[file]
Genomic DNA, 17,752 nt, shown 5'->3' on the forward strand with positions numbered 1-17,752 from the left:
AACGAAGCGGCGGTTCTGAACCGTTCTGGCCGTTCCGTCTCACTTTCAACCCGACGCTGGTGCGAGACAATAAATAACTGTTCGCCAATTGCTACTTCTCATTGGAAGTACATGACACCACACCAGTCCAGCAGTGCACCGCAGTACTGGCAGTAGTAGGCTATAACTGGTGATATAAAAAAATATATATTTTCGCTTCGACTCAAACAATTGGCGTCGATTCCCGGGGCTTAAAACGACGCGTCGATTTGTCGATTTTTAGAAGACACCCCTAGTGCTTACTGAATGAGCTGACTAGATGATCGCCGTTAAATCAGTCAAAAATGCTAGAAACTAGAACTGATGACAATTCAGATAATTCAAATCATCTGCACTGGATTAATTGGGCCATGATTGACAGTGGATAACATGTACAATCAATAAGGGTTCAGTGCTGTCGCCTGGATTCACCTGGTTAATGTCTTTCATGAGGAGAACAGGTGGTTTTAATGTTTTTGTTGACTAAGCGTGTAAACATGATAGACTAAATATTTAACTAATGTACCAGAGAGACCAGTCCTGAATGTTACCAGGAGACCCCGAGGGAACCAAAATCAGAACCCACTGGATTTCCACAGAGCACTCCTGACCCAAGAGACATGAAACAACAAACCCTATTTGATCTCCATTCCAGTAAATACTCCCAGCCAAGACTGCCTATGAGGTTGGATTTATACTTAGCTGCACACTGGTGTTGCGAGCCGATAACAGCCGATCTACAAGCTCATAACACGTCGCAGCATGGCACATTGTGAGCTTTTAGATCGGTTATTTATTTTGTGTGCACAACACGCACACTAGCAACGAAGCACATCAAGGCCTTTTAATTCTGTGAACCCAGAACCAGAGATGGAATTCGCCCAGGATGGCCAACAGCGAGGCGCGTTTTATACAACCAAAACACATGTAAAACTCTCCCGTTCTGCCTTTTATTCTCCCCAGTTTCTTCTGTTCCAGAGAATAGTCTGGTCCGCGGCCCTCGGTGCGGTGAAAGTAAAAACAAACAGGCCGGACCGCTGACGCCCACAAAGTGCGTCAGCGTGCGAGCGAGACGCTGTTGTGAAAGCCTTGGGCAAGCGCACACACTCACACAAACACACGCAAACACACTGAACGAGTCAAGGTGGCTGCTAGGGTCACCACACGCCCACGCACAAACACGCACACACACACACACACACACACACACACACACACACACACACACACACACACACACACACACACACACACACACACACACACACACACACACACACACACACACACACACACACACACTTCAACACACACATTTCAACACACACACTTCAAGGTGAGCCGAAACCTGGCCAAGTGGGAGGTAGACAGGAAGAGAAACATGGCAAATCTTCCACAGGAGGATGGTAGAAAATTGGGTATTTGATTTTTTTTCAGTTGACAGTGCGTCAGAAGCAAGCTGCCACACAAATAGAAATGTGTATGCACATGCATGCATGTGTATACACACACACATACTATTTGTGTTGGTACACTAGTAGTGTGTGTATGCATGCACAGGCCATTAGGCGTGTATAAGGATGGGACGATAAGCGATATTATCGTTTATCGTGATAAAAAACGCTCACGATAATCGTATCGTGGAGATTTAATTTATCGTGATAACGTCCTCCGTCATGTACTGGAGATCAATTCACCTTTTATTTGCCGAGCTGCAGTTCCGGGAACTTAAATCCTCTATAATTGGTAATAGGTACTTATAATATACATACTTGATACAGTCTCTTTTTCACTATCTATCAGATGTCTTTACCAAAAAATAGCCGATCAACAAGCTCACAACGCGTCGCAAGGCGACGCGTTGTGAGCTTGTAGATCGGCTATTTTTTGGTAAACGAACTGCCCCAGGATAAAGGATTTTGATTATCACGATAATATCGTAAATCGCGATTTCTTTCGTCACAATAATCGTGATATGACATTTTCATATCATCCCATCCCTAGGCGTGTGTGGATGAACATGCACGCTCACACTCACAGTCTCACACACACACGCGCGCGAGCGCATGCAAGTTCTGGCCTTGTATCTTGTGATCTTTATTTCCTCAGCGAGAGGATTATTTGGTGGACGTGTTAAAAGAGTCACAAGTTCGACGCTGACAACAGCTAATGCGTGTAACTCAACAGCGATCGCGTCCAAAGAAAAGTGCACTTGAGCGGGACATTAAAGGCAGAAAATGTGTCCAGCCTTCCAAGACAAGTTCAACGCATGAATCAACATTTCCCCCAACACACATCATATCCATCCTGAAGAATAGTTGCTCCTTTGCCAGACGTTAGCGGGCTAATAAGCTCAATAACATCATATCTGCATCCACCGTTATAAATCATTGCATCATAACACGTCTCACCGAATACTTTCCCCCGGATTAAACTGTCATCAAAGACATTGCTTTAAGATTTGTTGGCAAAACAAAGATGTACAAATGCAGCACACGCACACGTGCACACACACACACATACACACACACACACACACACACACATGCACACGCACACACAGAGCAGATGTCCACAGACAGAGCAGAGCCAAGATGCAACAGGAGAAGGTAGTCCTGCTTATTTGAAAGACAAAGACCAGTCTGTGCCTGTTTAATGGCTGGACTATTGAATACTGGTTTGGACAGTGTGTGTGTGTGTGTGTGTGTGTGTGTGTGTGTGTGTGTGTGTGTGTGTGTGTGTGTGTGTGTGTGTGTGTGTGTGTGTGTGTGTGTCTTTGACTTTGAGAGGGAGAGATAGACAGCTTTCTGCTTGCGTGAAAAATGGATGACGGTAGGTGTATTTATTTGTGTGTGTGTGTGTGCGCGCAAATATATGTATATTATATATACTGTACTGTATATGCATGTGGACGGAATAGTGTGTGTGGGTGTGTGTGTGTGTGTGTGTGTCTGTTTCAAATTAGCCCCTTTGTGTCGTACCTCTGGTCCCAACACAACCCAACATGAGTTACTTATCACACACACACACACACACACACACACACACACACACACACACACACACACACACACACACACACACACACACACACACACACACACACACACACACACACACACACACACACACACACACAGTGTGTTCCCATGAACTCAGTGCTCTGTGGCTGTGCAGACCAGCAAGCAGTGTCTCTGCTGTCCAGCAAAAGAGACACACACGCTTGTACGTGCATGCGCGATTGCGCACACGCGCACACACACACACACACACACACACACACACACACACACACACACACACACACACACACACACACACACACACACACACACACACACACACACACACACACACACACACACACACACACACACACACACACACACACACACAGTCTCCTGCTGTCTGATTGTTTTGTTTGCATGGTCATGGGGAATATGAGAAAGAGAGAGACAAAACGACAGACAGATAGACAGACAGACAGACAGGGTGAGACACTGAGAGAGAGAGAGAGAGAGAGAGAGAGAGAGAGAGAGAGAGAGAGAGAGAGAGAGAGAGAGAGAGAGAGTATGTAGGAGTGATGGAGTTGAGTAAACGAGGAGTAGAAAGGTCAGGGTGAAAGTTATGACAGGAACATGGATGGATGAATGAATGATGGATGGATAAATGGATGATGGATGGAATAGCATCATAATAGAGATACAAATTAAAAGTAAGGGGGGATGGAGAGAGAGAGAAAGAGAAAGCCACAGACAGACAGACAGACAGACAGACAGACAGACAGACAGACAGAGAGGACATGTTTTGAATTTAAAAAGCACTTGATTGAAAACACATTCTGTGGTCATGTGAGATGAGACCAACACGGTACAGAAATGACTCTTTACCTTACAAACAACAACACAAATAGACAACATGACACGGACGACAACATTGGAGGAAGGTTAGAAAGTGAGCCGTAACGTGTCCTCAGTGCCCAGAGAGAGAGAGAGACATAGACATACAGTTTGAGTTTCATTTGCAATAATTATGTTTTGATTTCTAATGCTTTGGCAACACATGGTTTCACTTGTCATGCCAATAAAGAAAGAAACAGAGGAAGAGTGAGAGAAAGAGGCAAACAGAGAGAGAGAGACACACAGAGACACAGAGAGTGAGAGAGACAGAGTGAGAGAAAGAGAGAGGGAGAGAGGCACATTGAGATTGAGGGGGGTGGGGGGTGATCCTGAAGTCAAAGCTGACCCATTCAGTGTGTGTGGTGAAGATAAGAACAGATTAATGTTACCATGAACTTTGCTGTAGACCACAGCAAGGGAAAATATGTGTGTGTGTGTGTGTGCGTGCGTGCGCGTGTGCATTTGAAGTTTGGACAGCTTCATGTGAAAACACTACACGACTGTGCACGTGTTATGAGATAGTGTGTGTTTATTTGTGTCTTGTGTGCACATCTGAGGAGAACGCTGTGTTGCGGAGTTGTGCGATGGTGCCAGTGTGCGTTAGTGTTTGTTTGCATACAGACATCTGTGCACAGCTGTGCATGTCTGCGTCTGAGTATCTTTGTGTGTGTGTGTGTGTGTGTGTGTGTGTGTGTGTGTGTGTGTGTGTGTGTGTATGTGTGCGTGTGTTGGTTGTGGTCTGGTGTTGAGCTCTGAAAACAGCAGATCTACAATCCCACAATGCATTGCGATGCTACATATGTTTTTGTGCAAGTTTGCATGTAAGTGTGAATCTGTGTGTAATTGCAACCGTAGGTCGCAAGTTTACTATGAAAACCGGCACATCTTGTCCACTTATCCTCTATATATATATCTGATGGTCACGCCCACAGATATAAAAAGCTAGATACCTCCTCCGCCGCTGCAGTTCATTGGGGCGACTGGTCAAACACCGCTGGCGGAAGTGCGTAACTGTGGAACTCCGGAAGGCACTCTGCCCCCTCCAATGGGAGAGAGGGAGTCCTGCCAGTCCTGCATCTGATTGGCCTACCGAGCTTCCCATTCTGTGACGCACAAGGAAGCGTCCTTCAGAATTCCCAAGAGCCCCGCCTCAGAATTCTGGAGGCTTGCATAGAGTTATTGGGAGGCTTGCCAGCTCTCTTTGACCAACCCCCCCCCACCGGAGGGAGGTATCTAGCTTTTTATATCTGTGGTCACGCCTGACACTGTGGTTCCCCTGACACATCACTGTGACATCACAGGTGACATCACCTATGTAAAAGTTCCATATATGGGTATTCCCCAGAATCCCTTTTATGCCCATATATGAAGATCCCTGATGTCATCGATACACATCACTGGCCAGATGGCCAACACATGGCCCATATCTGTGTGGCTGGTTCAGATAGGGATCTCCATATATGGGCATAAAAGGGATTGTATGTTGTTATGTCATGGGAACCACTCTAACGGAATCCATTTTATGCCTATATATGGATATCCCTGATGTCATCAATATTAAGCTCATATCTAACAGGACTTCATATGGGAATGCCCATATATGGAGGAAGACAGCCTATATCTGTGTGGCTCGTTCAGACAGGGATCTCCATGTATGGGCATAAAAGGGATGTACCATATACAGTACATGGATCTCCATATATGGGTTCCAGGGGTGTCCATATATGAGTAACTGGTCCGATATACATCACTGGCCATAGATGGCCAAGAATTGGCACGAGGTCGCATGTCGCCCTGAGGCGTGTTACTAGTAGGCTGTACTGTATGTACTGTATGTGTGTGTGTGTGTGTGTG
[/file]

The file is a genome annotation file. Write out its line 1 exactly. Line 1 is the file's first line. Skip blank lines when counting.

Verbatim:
Genomic DNA, 17,752 nt, shown 5'->3' on the forward strand with positions numbered 1-17,752 from the left: